“Get the real story on any candidate” is what you greets you on the ‘reference search’ landing page (presumably because all candidates are liars by default..?). Finally, a way to expose the CV fabricators, the gossip instigators and those who are productively challenged, leaving only the very best talent behind! Don't get too carried away, though - it seems that getting the “real story” can prove to be troublesome.
Last month, four jobseekers filed a class-action lawsuit against the powerhouse business network that is LinkedIn, claiming that the social media giant’s reference search feature, which allows premium account holders to access a candidate’s network and search for people who have worked with them, had a negative impact on their job search and cost them opportunities. LinkedIn released the following statement in response to the claims: “A reference search, which is only available to premium account holders, simply lets a searcher locate people in their network who have worked at the same company during the same time period as a member they would like to learn more about. A reference search does not reveal any of that member’s non-public information.” The case has been well documented over the last week, so I’ll avoid blogging parrot-fashion on the legalities. Instead, our discussions in the office have been more focussed around the principles surrounding the case; how do you determine what is appropriate content to access beyond what the candidate has been willing to provide?
Using social media during the recruitment process is still a largely contentious subject because there are no definitive boundaries. How do you define private v professional, and what content is appropriate to access in a professional capacity if it’s already technically in the public domain? Generally, the onus falls on the individual to police the process and decide what is suitable. LinkedIn has been blamed in this instance for creating a feature which facilitates the concerning practice of fishing for (damning) information, and although I would argue that any action which might negatively impact on the candidate experience can't be a good thing, they are simply acting as an enabler. After reading around, it seems that manually identifying and contacting references beyond those provided by the candidate is – alarmingly – already ‘common hiring practice’, with or without the help of the LinkedIn feature. I find this bonkers.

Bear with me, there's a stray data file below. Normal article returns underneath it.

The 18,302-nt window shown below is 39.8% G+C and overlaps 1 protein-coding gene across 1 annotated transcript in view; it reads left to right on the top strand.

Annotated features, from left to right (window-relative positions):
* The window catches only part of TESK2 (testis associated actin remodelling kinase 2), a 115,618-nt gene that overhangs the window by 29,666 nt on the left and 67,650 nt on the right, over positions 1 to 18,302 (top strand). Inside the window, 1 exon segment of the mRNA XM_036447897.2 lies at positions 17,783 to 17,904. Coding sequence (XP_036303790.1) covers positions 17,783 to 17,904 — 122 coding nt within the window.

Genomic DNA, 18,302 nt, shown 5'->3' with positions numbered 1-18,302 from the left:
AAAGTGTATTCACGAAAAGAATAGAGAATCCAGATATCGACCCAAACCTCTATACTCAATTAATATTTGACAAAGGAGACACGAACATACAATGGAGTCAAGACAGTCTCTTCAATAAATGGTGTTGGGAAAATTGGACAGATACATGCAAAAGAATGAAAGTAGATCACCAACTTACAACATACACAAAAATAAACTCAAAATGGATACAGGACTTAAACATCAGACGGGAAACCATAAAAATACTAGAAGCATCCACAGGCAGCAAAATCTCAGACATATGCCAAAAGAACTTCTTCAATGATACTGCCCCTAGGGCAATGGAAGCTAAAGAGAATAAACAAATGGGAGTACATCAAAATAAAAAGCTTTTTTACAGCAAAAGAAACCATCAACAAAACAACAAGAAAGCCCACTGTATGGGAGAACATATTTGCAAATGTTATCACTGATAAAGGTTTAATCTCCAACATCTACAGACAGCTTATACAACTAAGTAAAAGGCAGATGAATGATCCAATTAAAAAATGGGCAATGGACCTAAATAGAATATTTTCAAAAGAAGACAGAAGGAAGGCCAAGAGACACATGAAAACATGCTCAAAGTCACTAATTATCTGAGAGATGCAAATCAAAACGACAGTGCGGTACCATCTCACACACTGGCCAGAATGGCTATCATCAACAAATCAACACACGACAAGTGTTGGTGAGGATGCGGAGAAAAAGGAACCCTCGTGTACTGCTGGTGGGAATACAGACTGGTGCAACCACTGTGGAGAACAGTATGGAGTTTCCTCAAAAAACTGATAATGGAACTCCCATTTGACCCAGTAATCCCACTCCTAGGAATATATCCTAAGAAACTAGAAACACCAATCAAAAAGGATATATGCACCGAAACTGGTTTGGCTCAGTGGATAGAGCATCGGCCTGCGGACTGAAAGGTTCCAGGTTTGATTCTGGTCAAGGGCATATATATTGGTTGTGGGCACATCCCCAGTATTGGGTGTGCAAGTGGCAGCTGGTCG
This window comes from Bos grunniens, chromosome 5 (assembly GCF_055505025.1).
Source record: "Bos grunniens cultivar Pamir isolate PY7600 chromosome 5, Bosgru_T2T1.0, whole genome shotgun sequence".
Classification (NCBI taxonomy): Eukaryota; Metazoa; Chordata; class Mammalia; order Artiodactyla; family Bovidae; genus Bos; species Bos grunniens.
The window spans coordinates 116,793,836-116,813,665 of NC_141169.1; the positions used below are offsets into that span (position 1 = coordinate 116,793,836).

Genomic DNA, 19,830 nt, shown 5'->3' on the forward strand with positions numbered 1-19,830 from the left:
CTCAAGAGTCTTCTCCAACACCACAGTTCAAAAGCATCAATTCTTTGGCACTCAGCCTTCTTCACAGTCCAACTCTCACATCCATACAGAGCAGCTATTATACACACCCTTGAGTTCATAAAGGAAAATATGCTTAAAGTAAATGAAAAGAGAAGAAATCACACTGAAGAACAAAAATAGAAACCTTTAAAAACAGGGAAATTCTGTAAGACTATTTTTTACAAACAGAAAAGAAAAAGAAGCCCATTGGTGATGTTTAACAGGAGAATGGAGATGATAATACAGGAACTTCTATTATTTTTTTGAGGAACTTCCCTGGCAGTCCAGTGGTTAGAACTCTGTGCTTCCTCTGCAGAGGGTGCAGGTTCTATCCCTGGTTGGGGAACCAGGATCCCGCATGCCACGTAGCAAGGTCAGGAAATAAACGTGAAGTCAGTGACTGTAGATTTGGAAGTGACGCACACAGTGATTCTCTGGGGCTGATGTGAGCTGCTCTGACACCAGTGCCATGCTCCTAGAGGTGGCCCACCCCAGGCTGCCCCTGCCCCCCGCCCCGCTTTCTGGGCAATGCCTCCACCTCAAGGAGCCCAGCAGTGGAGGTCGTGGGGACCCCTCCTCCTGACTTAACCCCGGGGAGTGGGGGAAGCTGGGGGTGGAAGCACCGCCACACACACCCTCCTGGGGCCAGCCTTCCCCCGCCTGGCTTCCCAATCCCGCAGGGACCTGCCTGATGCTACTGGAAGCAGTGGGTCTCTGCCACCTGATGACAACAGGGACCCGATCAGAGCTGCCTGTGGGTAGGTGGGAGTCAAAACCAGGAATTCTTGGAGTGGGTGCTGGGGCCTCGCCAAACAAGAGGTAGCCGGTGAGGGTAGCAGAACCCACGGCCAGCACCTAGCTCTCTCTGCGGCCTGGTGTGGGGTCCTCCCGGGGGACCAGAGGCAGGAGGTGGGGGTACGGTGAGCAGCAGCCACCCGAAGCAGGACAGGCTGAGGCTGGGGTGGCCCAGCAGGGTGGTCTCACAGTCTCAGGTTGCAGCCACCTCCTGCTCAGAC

The recruiters and hiring managers carrying out these searches seem to be neglecting the fact that hiring is a two-way process – companies have as much to prove to candidates as candidates do to companies. If through proper screening and competency-based interviewing you still have uncertainties about the individual, then references can be enlightening – but they shouldn’t be approached as an exposé tool. What if the person contacted through the search happened to be the candidate’s direct source of competition in the office? What if the person just happened to be someone who didn’t like the candidate? Or what if they are a colleague who isn’t aware that the candidate is looking to move? I’m hearing alarm bells. This kind of practice is sneaky, opportunistic and undermines the very trust relations that recruitment should be built around. It plays up to the untrusting predisposition which already exists between employers and jobseekers, emphasising the cynical and cupidinous nature of the industry.
Instead, recruiters should be looking to maximise the effectiveness of the process which precedes the reference check. By developing a solid understanding of the organisation that they are representing, they should be able to target recruitment marketing material accordingly and gauge the competencies and cultural compatibility of candidates in the screening stage of the process. Competency-based interviewing should also be an essential part of the structure. What has the candidate done previously? What have they actually achieved, and how? This interviewing style provides employers with insight into how the candidate has behaved before, and how they are likely to behave in the future. Asking questions in the style of “Can you give me an example of when you have…” means the candidate has to provide demonstrable examples, rather than having to invent hypothetical answers based on what they think the recruiter wants to hear.
Of course, the candidate also has a responsibility to provide a set of references that are actually relevant when it comes to it. They should be citing people who have worked with them directly, are of some authority to provide a supervisory perspective and are still contactable using the details provided. There’s absolutely no harm in reaffirming this. But even after all of this, there is a degree of risk associated with every hiring decision, regardless of how watertight the process is, and you can never truly know how a candidate will respond to your culture and perform within your organisation until they are embedded within it. Employers are right to want to conduct thorough checks on prospective hires, but a dependence on technology that supposedly makes the process “easier” coupled with a disregard for principled recruiting further widens the gap between doing the job quickly and doing it right, and as the ‘Sweet v LinkedIn’ case has shown us, the consequences can be ethically and legally incriminating.
Companies must emphasise the importance of a process based on integrity, ensuring recruiters are equipped to conduct thorough interviews, and they must be shown how to handle sensitive data appropriately. All of this, along with experience, should mean that a good recruiter will be able to judge a candidate’s credentials for themselves, instead of having to rely on the assessments of unverified, sought-out third parties. Far less likely to get sued this way too.